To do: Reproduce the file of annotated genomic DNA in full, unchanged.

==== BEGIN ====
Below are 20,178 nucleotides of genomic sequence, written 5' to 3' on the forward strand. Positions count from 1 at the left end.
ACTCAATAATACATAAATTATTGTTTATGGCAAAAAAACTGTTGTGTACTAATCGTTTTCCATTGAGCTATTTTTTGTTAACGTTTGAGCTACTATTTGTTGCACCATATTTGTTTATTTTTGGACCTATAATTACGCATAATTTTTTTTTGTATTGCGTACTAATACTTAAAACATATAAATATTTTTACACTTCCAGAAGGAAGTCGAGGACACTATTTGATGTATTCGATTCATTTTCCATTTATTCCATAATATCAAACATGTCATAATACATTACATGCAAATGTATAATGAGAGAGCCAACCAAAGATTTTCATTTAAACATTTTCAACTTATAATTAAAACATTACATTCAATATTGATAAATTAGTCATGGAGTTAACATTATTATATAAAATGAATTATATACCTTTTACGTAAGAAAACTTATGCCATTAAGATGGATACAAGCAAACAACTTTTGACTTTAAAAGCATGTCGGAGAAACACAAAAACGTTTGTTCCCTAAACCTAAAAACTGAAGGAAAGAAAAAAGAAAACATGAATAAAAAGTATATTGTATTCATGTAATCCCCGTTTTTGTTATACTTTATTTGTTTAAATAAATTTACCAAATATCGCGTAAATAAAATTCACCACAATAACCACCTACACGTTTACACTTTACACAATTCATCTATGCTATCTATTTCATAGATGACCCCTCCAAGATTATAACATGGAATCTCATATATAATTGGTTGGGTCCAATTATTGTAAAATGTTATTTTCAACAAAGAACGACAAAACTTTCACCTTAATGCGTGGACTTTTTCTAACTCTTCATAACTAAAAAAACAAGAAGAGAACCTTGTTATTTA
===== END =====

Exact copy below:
Below are 20,178 nucleotides of genomic sequence, written 5' to 3' on the forward strand. Positions count from 1 at the left end.
ACTCAATAATACATAAATTATTGTTTATGGCAAAAAAACTGTTGTGTACTAATCGTTTTCCATTGAGCTATTTTTTGTTAACGTTTGAGCTACTATTTGTTGCACCATATTTGTTTATTTTTGGACCTATAATTACGCATAATTTTTTTTTGTATTGCGTACTAATACTTAAAACATATAAATATTTTTACACTTCCAGAAGGAAGTCGAGGACACTATTTGATGTATTCGATTCATTTTCCATTTATTCCATAATATCAAACATGTCATAATACATTACATGCAAATGTATAATGAGAGAGCCAACCAAAGATTTTCATTTAAACATTTTCAACTTATAATTAAAACATTACATTCAATATTGATAAATTAGTCATGGAGTTAACATTATTATATAAAATGAATTATATACCTTTTACGTAAGAAAACTTATGCCATTAAGATGGATACAAGCAAACAACTTTTGACTTTAAAAGCATGTCGGAGAAACACAAAAACGTTTGTTCCCTAAACCTAAAAACTGAAGGAAAGAAAAAAGAAAACATGAATAAAAAGTATATTGTATTCATGTAATCCCCGTTTTTGTTATACTTTATTTGTTTAAATAAATTTACCAAATATCGCGTAAATAAAATTCACCACAATAACCACCTACACGTTTACACTTTACACAATTCATCTATGCTATCTATTTCATAGATGACCCCTCCAAGATTATAACATGGAATCTCATATATAATTGGTTGGGTCCAATTATTGTAAAATGTTATTTTCAACAAAGAACGACAAAACTTTCACCTTAATGCGTGGACTTTTTCTAACTCTTCATAACTAAAAAAACAAGAAGAGAACCTTGTTATTTA